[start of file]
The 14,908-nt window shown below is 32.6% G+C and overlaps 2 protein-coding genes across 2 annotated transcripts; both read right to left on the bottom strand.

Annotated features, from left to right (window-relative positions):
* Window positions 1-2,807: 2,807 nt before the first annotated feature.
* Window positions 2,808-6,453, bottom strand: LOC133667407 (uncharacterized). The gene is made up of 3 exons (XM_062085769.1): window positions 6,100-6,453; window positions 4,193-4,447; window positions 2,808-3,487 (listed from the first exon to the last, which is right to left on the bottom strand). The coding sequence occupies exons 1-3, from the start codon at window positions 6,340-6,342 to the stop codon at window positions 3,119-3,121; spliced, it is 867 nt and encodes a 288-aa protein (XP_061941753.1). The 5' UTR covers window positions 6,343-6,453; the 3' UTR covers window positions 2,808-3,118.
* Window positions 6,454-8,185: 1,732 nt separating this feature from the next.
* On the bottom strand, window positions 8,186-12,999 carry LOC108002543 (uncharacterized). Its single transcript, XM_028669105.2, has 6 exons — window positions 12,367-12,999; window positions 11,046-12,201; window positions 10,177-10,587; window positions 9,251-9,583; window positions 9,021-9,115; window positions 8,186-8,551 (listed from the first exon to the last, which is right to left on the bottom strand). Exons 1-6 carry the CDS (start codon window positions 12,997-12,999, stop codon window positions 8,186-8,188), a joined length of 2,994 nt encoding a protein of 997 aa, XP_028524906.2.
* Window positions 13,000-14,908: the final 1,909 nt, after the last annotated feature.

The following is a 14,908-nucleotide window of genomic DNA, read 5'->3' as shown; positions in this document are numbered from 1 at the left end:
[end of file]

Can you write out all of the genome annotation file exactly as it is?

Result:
The 14,908-nt window shown below is 32.6% G+C and overlaps 2 protein-coding genes across 2 annotated transcripts; both read right to left on the bottom strand.

Annotated features, from left to right (window-relative positions):
* Window positions 1-2,807: 2,807 nt before the first annotated feature.
* Window positions 2,808-6,453, bottom strand: LOC133667407 (uncharacterized). The gene is made up of 3 exons (XM_062085769.1): window positions 6,100-6,453; window positions 4,193-4,447; window positions 2,808-3,487 (listed from the first exon to the last, which is right to left on the bottom strand). The coding sequence occupies exons 1-3, from the start codon at window positions 6,340-6,342 to the stop codon at window positions 3,119-3,121; spliced, it is 867 nt and encodes a 288-aa protein (XP_061941753.1). The 5' UTR covers window positions 6,343-6,453; the 3' UTR covers window positions 2,808-3,118.
* Window positions 6,454-8,185: 1,732 nt separating this feature from the next.
* On the bottom strand, window positions 8,186-12,999 carry LOC108002543 (uncharacterized). Its single transcript, XM_028669105.2, has 6 exons — window positions 12,367-12,999; window positions 11,046-12,201; window positions 10,177-10,587; window positions 9,251-9,583; window positions 9,021-9,115; window positions 8,186-8,551 (listed from the first exon to the last, which is right to left on the bottom strand). Exons 1-6 carry the CDS (start codon window positions 12,997-12,999, stop codon window positions 8,186-8,188), a joined length of 2,994 nt encoding a protein of 997 aa, XP_028524906.2.
* Window positions 13,000-14,908: the final 1,909 nt, after the last annotated feature.

The following is a 14,908-nucleotide window of genomic DNA, read 5'->3' as shown; positions in this document are numbered from 1 at the left end: